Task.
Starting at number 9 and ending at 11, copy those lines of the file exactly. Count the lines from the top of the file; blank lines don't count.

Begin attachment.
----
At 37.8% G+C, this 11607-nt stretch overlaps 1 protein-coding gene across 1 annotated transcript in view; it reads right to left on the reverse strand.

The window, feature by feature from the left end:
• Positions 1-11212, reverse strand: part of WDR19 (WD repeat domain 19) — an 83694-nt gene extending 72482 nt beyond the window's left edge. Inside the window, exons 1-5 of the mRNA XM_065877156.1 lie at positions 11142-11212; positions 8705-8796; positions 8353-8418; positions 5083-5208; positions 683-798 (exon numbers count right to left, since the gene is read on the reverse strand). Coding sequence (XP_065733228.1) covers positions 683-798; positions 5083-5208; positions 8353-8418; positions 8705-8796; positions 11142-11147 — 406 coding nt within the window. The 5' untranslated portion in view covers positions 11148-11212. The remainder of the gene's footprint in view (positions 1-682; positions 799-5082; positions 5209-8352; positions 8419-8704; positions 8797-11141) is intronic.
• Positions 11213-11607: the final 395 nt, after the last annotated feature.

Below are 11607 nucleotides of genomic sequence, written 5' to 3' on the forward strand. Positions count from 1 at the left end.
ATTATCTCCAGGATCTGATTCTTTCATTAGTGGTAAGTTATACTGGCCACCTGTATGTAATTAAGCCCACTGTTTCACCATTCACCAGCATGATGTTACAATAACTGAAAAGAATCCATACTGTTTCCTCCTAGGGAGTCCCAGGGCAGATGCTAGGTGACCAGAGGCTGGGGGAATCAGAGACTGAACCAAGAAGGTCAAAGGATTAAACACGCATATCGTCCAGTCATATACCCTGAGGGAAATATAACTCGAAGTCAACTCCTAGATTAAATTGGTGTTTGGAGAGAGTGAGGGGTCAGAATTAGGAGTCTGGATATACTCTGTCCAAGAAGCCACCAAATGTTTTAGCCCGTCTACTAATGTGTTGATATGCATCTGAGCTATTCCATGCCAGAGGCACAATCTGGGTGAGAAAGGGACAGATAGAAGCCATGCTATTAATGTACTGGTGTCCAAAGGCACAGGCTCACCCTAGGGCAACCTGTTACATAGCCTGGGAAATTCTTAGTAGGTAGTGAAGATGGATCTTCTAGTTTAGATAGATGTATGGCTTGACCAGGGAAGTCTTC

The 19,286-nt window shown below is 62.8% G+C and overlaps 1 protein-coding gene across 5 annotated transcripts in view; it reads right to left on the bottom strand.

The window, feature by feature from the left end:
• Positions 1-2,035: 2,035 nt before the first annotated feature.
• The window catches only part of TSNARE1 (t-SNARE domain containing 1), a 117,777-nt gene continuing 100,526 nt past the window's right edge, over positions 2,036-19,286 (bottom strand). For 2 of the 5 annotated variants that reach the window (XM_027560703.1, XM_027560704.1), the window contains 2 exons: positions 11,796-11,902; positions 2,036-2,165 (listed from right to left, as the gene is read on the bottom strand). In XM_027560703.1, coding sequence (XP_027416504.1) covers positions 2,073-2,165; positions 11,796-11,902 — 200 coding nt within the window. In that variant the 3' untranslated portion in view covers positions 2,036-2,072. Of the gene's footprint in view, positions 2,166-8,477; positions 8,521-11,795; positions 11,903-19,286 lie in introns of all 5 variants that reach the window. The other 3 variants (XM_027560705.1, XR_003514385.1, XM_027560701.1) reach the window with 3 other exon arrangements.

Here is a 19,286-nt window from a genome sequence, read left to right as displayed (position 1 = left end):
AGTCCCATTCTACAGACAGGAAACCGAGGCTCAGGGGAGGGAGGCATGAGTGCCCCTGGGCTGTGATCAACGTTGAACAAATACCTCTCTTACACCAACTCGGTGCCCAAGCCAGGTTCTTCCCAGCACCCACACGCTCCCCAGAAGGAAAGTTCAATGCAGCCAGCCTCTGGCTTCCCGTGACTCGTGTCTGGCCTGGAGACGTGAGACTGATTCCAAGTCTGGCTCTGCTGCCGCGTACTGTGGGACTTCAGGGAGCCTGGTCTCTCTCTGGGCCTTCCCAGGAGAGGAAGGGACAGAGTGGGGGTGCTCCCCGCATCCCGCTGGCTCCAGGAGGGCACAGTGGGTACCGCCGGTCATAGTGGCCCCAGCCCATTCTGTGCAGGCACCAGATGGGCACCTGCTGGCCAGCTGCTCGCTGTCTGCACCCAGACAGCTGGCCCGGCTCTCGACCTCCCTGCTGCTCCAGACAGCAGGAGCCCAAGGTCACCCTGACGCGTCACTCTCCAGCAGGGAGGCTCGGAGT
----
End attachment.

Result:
• Positions 1-2,035: 2,035 nt before the first annotated feature.
• The window catches only part of TSNARE1 (t-SNARE domain containing 1), a 117,777-nt gene continuing 100,526 nt past the window's right edge, over positions 2,036-19,286 (bottom strand). For 2 of the 5 annotated variants that reach the window (XM_027560703.1, XM_027560704.1), the window contains 2 exons: positions 11,796-11,902; positions 2,036-2,165 (listed from right to left, as the gene is read on the bottom strand). In XM_027560703.1, coding sequence (XP_027416504.1) covers positions 2,073-2,165; positions 11,796-11,902 — 200 coding nt within the window. In that variant the 3' untranslated portion in view covers positions 2,036-2,072. Of the gene's footprint in view, positions 2,166-8,477; positions 8,521-11,795; positions 11,903-19,286 lie in introns of all 5 variants that reach the window. The other 3 variants (XM_027560705.1, XR_003514385.1, XM_027560701.1) reach the window with 3 other exon arrangements.

Here is a 19,286-nt window from a genome sequence, read left to right as displayed (position 1 = left end):